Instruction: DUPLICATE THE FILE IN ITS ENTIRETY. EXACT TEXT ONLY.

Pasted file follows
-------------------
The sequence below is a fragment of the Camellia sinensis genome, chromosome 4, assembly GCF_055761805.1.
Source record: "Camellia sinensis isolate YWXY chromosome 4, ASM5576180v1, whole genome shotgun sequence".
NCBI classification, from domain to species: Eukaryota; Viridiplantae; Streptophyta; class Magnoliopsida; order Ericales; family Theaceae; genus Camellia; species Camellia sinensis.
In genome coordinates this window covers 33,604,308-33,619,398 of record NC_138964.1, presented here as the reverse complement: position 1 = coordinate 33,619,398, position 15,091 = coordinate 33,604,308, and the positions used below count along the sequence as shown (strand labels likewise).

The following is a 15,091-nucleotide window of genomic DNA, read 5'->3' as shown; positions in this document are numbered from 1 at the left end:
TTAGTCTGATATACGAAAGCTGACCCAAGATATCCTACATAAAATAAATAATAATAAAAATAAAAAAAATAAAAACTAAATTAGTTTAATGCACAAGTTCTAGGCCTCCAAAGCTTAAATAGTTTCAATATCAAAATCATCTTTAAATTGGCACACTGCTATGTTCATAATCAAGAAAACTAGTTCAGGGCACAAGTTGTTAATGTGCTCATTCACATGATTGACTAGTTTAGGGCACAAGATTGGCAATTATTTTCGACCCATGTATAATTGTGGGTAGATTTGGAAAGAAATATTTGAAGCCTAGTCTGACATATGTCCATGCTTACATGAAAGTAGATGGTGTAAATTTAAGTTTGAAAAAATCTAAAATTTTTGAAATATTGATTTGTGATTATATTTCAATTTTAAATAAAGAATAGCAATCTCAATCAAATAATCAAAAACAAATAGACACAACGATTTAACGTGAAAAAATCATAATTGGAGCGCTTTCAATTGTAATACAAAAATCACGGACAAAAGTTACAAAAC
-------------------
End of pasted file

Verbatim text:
The sequence below is a fragment of the Camellia sinensis genome, chromosome 4, assembly GCF_055761805.1.
Source record: "Camellia sinensis isolate YWXY chromosome 4, ASM5576180v1, whole genome shotgun sequence".
NCBI classification, from domain to species: Eukaryota; Viridiplantae; Streptophyta; class Magnoliopsida; order Ericales; family Theaceae; genus Camellia; species Camellia sinensis.
In genome coordinates this window covers 33,604,308-33,619,398 of record NC_138964.1, presented here as the reverse complement: position 1 = coordinate 33,619,398, position 15,091 = coordinate 33,604,308, and the positions used below count along the sequence as shown (strand labels likewise).

The following is a 15,091-nucleotide window of genomic DNA, read 5'->3' as shown; positions in this document are numbered from 1 at the left end:
TTAGTCTGATATACGAAAGCTGACCCAAGATATCCTACATAAAATAAATAATAATAAAAATAAAAAAAATAAAAACTAAATTAGTTTAATGCACAAGTTCTAGGCCTCCAAAGCTTAAATAGTTTCAATATCAAAATCATCTTTAAATTGGCACACTGCTATGTTCATAATCAAGAAAACTAGTTCAGGGCACAAGTTGTTAATGTGCTCATTCACATGATTGACTAGTTTAGGGCACAAGATTGGCAATTATTTTCGACCCATGTATAATTGTGGGTAGATTTGGAAAGAAATATTTGAAGCCTAGTCTGACATATGTCCATGCTTACATGAAAGTAGATGGTGTAAATTTAAGTTTGAAAAAATCTAAAATTTTTGAAATATTGATTTGTGATTATATTTCAATTTTAAATAAAGAATAGCAATCTCAATCAAATAATCAAAAACAAATAGACACAACGATTTAACGTGAAAAAATCATAATTGGAGCGCTTTCAATTGTAATACAAAAATCACGGACAAAAGTTACAAAAC